A Gregarious Particle Swarm Optimizer (GPSO) is proposed in [PB06]. The particles (the different local searchers) adopt a reactive determination of the step size, based on feedback from the last iterations. This is in contrast to the basic particle swarm algorithm, in which no feedback is used for the self-tuning of algorithm parameters. The novel scheme presented, when tested on a benchmark for continuous optimization, besides generally improving the average optimal values found, reduces the computation effort.

Real-world applications

Reactive search schemes have been applied to a significant number of ``real-world'' problems; this term refers to applications where domain-specific knowledge is required. Rather than defining classes with properties common to many problems, these applications aim at the ``pointwise'' solution of a specific issue with detailed modeling, therefore providing an essential benchmark for optimization techniques.

Power distribution networks

A real-world application in the area of electric power distribution, service restoration in distribution systems, is studied in [TFG+02]. Fast optimal setting for voltage control equipment considering interconnection of distributed generators is proposed in [OGY+02], service restoration in distribution systems in [GOM+03] and distribution load transfer operation in [Fuk00].

Industrial production and delivery

A continuation of the previously mentioned work on VRPTW [CR97] is proposed in [RCZ08] to aid in the coordination and synchronization of the production and delivery of multi-product newspapers to bulk delivery locations. The problem is modeled as an open vehicle routing problem with time windows and zoning constraints. The methodology is applied to the newspaper production and distribution problem in a major metropolitan area.

In the field of industrial production planning, [FV99] studies applications of modern heuristic search methods to pattern sequencing problems. Flexible job-shop scheduling is studied in [CB96,CB98]. The plant location problem is studied in [DDFO99]. The work in [FV03] is dedicated to solving the continuous flow-shop scheduling problem. Adaptive self-tuning neurocontrol is considered in [PG00]. The objective is to construct an adaptive control scheme for unknown time-dependent nonlinear plants.

Telecommunication networks

Various applications of RSO focused on problems arising in the design and management of telecommunication networks. RSO for traffic grooming in optical WDM networks is considered in [BB01]. Optimal conformance test selection is studied in [CKZS02]. Conformance testing is used to increase the reliability of telecommunication applications. Locating hidden groups in communication networks is addressed in [MIGWS03] by using hidden Markov models. A communication network is a collection of social groups that communicate via an underlying communication medium. In such a network, a hidden group may try to camouflage its communications amongst the typical communications of the network. The task of increasing Internet capacity is considered in [FT04]. The Multiple-choice Multi-dimensional Knapsack Problem (MMKP) with applications to service level agreements and multimedia distribution is studied in [HM06,HMS06], where the dynamic adaptation of the resource allocation model is considered for multi-session multimedia. High quality solutions, reaching the optimum for several instances, are obtained through a reactive local search scheme. In the area of wireless and cellular communication networks, the work in [BBD03] considers the optimal wireless access point placement for location-dependent services, and the work in [FHJ03] proposes a tabu search heuristic for the dimensioning of 3G multi-service networks.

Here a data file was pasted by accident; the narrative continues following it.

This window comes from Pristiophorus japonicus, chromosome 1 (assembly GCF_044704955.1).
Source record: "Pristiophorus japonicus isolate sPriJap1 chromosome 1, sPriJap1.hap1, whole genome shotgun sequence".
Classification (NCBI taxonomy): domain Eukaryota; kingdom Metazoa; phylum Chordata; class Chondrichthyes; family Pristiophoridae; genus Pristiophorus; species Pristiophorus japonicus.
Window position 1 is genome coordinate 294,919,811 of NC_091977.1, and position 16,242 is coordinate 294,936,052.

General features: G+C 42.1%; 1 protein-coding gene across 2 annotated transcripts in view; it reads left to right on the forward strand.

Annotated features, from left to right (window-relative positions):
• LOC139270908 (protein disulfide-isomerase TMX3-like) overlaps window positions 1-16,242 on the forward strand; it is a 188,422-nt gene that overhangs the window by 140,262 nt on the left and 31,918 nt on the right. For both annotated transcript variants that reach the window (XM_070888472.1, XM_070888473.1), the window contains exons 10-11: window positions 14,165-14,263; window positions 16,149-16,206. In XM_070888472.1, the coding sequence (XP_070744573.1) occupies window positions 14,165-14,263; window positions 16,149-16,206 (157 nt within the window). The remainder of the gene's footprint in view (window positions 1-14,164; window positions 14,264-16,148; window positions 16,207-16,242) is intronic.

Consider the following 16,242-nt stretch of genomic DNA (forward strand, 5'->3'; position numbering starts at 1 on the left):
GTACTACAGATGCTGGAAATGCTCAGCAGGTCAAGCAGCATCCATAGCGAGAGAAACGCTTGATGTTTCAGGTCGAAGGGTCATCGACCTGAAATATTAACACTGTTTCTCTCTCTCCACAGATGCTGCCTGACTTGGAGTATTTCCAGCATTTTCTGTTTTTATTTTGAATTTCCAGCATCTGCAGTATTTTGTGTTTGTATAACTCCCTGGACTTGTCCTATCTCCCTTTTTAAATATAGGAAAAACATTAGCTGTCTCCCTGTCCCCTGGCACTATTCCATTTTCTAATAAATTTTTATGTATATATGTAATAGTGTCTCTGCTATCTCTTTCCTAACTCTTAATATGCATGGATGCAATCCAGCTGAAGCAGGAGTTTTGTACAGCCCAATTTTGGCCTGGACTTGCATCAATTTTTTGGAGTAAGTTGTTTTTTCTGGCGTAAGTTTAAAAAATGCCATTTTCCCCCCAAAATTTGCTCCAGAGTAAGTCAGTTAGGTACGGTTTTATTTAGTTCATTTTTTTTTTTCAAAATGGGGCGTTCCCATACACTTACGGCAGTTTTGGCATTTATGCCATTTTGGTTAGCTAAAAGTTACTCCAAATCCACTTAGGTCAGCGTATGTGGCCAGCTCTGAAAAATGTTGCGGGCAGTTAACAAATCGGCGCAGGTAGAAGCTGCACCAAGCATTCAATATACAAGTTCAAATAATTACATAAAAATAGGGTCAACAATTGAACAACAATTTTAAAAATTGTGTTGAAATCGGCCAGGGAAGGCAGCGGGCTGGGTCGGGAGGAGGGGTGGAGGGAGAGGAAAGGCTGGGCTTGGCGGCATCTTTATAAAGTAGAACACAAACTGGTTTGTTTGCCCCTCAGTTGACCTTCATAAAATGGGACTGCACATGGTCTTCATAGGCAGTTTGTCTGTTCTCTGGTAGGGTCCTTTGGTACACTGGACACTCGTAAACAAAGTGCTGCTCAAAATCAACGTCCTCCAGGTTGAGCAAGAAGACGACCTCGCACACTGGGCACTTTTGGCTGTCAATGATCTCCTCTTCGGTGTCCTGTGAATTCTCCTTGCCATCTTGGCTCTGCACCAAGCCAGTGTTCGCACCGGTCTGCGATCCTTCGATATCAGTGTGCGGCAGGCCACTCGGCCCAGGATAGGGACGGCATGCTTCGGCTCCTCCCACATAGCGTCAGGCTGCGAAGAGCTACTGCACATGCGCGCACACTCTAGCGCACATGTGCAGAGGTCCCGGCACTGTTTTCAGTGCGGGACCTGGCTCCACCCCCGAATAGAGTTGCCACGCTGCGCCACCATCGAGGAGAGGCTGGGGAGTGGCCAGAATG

Vehicle routing and dispatching

Real-time dispatch of trams in storage yards is studied in [WZ00].

In the military sector, simple versions of Reactive Tabu Search are considered in [KJHM05] in a comparison of techniques dedicated to designing an unmanned aerial vehicle (UAV) routing system. Hierarchical Tabu Programming is used in [Bal07] for finding underwater vehicle trajectories. Aerial reconnaissance simulations is the topic of [RBMC98]. The authors in [BWMR04] use an adaptive tabu search approach for solving the aerial fleet refueling problem.

Industrial and architectural design

In the automotive sector, RSO is used in [HSN03] for improving vehicle safety: a mixed reactive tabu search method is used to optimize the design of a vehicle B-pillar subjected to roof crush.

Reactive Tabu Search and sensor selection in active structural acoustic control problems is considered in [KL98].

The solution of the engineering roof truss design problem is discussed in [HMS03] An application of reactive tabu search for designing barrelled cylinders and domes of generalized elliptical profile is studied in [Bla07]. The cylinders and domes are optimized for their buckling resistance when loaded by static external pressure by using a structural analysis tool.


A reactive stochastic local search algorithm is used in [LSS+08] to solve the Genomic Median Problem (GMP), an optimization problem inspired by a biological issue. It aims at finding the chromosome organization of the common ancestor of multiple living species. It is formulated as the search for a genome that minimizes a rearrangement distance measure among given genomes. Additional applications in bio-informatics include for example [SH07], which proposes an adaptive bin framework search method for a beta-sheet protein homopolymer model. A novel approach is studied based on the use of a bin framework for adaptively storing and retrieving promising locally optimal solutions. Each bin holds a set of conformations within a certain energy range and one uses an adaptive strategy for restarting a given search process with a conformation retrieved from these bins when the search stagnates. An adaptive mechanism chooses which conformations should be stored, based on the set of conformations already stored in memory, and biases choices when retrieving conformations from memory in order to overcome search stagnation. The energy and diversity thresholds for each bin are dynamically modified during the search process.

An adaptive meta-search method that alternates between two distinct modes of the search process at different levels is proposed in [Shm06,Shm07] for protein folding. The high level process ensures that unexplored promising parts of the search landscape are visited and the low-level search provides the thorough exploration of local neighborhoods. Multiple search processes are used in an intelligent way.

Finally, visual representation of data through clustering is considered in [CDDG+08].


Publications about RSO technology and Grapheur